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Int J Mol Sci. 2016 May 20;17(5). pii: E774. doi: 10.3390/ijms17050774.

The Natural Course of Non-Alcoholic Fatty Liver Disease.

Author information

1
School of Medicine and Pharmacology, the University of Western Australia, Nedlands, WA 6009, Australia. lcbertot@gmail.com.
2
School of Medicine and Pharmacology, the University of Western Australia, Nedlands, WA 6009, Australia. leon.adams@uwa.edu.au.
3
Department of Hepatology, Sir Charles Gairdner Hospital, Nedlands, WA 6009, Australia. leon.adams@uwa.edu.au.

Abstract

Non-alcoholic fatty liver disease (NAFLD) is the most prevalent form of chronic liver disease in the world, paralleling the epidemic of obesity and Type 2 diabetes mellitus (T2DM). NAFLD exhibits a histological spectrum, ranging from "bland steatosis" to the more aggressive necro-inflammatory form, non-alcoholic steatohepatitis (NASH) which may accumulate fibrosis to result in cirrhosis. Emerging data suggests fibrosis, rather than NASH per se, to be the most important histological predictor of liver and non-liver related death. Nevertheless, only a small proportion of individuals develop cirrhosis, however the large proportion of the population affected by NAFLD has led to predictions that NAFLD will become a leading cause of end stage liver disease, hepatocellular carcinoma (HCC), and indication for liver transplantation. HCC may arise in non-cirrhotic liver in the setting of NAFLD and is associated with the presence of the metabolic syndrome (MetS) and male gender. The MetS and its components also play a key role in the histological progression of NAFLD, however other genetic and environmental factors may also influence the natural history. The importance of NAFLD in terms of overall survival extends beyond the liver where cardiovascular disease and malignancy represents additional important causes of death.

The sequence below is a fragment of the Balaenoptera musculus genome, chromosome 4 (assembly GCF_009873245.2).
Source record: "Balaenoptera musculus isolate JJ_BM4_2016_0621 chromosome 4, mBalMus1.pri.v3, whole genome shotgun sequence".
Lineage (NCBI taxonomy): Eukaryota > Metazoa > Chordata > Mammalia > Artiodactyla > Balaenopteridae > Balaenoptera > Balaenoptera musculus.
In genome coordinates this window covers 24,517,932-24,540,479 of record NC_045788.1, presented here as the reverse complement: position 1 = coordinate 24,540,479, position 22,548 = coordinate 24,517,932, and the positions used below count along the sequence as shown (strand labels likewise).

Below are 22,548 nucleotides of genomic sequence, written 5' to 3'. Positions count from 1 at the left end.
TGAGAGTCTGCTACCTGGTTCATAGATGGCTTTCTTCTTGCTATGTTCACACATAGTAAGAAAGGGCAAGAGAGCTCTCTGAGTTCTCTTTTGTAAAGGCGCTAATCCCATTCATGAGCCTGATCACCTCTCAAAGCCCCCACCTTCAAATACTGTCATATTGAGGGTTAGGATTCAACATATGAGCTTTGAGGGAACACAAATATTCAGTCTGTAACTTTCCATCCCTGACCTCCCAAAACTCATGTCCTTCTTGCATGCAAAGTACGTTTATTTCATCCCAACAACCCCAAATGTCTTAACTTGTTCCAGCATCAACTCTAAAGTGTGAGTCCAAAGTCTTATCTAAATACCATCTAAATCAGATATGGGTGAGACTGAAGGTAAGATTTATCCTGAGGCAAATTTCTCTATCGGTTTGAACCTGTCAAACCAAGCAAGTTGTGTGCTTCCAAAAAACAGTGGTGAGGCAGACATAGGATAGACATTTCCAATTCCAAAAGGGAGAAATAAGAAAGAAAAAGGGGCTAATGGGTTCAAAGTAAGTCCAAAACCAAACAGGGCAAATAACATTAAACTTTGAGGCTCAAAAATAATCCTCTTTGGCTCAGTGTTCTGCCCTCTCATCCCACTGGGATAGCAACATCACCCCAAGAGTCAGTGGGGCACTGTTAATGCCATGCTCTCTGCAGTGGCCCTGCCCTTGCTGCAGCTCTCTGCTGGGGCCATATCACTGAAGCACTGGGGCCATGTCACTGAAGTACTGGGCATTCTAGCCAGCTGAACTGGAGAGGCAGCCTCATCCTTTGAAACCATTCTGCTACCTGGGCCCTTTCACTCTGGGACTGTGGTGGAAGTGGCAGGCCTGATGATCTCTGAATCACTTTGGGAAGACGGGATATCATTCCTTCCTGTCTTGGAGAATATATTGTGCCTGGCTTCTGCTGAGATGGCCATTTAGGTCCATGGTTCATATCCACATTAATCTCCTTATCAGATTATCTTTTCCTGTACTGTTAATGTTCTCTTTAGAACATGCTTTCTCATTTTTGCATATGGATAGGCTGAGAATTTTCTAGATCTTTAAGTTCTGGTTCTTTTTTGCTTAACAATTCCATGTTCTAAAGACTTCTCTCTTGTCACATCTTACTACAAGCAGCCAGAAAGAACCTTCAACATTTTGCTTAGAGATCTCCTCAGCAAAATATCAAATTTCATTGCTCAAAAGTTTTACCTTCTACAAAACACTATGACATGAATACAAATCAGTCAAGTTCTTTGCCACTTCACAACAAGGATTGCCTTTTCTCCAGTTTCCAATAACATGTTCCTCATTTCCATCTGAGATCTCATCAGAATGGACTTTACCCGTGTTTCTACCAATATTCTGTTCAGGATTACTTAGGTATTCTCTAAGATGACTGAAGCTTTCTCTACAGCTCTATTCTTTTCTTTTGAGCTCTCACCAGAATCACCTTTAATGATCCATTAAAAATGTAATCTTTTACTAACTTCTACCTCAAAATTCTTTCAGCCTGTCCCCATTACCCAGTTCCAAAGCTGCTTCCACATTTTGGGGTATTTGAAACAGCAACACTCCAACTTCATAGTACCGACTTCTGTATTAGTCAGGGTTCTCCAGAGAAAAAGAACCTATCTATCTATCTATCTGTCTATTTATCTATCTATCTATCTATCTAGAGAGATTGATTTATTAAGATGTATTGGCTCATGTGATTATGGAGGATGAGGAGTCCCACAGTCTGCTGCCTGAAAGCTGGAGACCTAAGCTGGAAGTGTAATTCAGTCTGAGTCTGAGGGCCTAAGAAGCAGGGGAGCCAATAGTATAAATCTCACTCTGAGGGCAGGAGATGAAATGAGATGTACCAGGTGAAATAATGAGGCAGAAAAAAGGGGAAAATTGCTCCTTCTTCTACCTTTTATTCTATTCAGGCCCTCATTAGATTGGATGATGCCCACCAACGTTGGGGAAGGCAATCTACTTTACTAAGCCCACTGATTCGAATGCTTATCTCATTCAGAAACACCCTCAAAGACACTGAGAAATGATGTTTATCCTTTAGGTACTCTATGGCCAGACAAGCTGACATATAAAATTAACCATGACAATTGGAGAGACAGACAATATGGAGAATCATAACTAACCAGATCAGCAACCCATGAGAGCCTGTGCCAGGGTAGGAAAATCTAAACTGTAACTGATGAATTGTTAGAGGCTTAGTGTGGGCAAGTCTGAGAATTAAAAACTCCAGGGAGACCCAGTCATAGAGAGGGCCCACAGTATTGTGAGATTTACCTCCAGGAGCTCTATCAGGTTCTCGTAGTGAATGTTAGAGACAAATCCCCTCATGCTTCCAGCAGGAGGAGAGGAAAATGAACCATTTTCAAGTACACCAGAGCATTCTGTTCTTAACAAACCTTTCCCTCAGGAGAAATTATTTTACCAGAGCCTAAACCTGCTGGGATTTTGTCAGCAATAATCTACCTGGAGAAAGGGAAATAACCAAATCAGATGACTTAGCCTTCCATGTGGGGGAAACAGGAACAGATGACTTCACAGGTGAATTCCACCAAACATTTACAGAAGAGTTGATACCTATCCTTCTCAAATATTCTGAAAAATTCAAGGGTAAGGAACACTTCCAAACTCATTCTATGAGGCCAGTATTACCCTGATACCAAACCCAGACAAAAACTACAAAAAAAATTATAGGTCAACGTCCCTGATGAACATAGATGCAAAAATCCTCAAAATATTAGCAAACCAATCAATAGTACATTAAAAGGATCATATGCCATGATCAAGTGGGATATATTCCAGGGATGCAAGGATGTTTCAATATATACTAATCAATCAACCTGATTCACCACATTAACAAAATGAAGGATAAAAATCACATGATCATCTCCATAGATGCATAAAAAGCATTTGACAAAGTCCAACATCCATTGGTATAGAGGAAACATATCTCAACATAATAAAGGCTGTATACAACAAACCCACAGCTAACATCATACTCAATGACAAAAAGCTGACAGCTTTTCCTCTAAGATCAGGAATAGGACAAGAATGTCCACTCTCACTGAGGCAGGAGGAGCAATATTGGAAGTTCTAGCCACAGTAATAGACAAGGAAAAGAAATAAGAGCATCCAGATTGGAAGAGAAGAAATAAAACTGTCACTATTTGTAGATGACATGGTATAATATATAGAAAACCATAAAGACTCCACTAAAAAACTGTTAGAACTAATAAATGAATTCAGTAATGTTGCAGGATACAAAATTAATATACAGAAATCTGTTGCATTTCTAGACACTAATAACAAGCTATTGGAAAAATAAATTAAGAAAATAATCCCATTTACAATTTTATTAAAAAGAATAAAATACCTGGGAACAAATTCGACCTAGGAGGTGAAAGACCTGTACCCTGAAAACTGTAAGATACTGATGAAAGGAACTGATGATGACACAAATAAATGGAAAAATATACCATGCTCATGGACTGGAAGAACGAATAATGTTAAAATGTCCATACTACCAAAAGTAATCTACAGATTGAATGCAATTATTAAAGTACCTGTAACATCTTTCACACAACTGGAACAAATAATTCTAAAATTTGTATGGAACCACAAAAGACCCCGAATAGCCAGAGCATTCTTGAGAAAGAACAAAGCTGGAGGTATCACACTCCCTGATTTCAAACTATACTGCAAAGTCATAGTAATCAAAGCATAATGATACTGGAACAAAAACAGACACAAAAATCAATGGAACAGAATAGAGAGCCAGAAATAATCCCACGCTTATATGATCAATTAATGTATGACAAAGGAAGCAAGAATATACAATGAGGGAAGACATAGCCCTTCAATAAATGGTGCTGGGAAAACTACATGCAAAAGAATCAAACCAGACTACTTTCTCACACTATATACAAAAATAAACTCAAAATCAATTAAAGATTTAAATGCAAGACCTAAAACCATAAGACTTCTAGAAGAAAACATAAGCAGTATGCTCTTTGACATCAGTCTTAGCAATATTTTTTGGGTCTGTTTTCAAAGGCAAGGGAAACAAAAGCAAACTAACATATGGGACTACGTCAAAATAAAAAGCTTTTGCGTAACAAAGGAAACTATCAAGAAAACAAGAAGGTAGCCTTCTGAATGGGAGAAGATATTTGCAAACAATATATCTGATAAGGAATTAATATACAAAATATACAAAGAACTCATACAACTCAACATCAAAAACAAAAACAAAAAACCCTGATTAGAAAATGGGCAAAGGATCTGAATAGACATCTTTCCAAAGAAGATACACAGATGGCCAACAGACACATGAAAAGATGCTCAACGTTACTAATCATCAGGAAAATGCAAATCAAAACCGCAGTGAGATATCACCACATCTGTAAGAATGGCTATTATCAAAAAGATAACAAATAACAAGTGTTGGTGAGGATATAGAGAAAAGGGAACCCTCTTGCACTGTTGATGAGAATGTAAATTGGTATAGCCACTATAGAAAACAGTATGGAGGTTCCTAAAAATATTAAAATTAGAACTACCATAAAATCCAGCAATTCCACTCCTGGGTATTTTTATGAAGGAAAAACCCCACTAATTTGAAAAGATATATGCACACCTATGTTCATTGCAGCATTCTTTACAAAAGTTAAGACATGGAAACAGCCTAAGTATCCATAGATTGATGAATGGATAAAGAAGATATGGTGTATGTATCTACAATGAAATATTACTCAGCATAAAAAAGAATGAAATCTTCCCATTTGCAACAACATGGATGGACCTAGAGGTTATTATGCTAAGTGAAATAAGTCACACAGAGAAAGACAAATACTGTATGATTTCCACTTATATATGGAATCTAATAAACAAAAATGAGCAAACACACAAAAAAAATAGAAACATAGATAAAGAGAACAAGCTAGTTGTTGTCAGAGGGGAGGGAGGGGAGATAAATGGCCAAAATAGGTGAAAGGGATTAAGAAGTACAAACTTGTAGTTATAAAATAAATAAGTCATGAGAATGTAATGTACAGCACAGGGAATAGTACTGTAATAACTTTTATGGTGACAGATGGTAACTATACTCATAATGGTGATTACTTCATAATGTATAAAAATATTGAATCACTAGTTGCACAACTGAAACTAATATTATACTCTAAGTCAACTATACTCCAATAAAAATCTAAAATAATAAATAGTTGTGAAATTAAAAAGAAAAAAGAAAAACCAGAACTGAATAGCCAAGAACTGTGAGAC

KEYWORDS:

cirrhosis; fibrosis; hepatocellular carcinoma; non-alcoholic steatohepatitis; non-cirrhotic; nonalcoholic fatty liver

PMID:
27213358
PMCID:
PMC4881593
DOI:
10.3390/ijms17050774
[Indexed for MEDLINE]
Free PMC Article

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